This U.S. study examined whether language might interfere with driving when it has a visual or motor content. A total of 93 participants took part in the study and their ages ranged from 18 to 32 years. Participants drove on a simulator for 16.1kms on a multilane interstate with on- and off-ramps, overpasses, and two- or three-lane traffic in each direction with daytime driving conditions. To investigate effects of language use on simultaneous driving performance, participants drove along the same roadway in four different language conditions in a block design. Participants listened to 32 single-sentence statements through the car speakers, half were true, and half were false. There were three language conditions, motor, visual, and abstract, and the participant was required to answer “true” or “false” to each.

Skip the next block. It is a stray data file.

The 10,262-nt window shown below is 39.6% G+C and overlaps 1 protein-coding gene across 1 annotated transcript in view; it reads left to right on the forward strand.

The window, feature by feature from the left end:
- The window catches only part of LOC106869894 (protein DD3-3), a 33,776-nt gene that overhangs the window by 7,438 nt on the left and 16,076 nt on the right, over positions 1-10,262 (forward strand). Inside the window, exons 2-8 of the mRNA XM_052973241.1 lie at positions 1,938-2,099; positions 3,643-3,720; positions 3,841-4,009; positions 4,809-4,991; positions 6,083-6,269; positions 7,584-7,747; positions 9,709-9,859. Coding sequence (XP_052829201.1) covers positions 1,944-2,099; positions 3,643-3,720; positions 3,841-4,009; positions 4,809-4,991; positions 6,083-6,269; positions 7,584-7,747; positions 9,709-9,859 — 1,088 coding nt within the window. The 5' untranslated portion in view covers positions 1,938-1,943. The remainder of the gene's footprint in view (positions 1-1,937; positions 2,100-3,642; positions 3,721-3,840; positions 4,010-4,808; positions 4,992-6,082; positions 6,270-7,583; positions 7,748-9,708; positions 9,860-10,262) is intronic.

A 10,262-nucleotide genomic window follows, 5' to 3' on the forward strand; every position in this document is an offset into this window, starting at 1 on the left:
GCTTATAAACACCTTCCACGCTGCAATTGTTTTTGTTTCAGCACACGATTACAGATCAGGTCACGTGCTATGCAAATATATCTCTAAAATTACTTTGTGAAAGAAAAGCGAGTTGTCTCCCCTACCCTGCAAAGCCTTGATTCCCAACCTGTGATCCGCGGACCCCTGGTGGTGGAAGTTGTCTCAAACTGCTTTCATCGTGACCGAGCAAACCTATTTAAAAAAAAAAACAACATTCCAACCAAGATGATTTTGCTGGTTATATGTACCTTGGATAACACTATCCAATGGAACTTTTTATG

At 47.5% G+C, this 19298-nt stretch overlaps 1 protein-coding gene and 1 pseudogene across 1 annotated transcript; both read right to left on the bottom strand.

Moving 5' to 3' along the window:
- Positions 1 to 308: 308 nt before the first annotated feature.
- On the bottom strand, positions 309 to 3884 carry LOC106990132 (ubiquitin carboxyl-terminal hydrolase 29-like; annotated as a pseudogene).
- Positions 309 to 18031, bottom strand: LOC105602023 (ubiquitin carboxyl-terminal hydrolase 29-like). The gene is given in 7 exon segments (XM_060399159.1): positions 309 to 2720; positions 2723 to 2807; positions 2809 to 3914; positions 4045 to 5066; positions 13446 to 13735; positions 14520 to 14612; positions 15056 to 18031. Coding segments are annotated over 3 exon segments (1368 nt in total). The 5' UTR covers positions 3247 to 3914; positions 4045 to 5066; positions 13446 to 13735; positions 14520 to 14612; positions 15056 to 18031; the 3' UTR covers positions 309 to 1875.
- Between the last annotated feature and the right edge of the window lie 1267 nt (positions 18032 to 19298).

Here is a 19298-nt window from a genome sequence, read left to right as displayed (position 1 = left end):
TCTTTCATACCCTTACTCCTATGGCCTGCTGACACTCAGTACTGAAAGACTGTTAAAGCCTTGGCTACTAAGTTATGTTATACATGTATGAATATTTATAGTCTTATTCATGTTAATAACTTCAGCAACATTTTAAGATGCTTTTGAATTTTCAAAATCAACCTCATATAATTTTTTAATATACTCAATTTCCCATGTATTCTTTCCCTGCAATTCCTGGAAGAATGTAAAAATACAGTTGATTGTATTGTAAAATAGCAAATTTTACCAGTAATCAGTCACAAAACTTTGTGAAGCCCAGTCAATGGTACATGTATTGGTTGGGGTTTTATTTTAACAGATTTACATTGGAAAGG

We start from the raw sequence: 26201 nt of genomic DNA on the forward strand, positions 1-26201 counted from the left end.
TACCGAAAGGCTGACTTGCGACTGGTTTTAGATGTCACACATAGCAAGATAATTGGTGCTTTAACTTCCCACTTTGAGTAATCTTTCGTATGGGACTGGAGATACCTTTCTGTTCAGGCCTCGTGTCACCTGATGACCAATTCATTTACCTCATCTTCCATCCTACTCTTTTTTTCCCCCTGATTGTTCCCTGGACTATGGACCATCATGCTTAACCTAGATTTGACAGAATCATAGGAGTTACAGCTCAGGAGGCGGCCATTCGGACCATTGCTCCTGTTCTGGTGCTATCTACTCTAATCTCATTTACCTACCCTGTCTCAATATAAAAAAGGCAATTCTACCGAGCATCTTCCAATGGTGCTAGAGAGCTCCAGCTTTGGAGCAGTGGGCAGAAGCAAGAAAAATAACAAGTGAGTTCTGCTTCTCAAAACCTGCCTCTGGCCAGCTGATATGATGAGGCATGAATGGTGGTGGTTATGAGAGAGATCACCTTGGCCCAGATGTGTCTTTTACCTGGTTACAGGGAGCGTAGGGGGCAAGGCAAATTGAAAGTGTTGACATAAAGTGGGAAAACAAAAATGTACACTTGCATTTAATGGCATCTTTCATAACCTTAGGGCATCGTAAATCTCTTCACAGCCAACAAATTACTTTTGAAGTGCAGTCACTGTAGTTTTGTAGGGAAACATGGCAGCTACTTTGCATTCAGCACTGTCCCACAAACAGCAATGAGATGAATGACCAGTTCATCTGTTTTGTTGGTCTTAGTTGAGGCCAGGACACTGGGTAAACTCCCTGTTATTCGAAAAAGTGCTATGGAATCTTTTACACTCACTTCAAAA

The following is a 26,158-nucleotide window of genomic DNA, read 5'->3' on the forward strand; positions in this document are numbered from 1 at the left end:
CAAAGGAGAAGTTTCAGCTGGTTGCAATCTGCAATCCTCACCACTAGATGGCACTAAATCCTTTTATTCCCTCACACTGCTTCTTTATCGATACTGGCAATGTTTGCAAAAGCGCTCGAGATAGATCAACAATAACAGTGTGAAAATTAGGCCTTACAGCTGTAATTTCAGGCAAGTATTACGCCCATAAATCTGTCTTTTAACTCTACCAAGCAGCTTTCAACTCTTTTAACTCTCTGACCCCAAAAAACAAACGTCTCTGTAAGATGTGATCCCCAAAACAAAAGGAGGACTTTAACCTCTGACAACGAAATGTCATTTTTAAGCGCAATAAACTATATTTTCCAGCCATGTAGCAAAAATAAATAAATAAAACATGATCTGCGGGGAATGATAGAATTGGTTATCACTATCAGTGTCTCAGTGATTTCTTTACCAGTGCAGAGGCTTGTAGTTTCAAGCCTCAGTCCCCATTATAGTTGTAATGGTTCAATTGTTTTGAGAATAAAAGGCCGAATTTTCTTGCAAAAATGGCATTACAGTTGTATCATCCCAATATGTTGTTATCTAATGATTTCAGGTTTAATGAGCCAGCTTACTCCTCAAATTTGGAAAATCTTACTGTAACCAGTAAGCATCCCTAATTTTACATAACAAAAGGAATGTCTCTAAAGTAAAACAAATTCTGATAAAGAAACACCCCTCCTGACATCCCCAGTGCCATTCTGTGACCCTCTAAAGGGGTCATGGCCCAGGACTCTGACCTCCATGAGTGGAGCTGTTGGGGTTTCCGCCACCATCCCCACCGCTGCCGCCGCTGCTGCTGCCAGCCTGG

Results indicated that braking reactions were slower in all three critical language conditions than in the control condition. Furthermore, following distance was significantly greater in the visual condition than in the abstract and control conditions, and in the motor condition, it was greater than the abstract and control conditions. Overall, results revealed that language use interferes with driving when the linguistic content overlaps with the motor routines used to control a vehicle.
Bergen, B., Medeiros-Ward, N., Wheeler, K., Drews, F., & Strayer, D. (2013). The crosstalk hypothesis: why language interferes with driving. Journal of experimental psychology: general, 142(1), 119.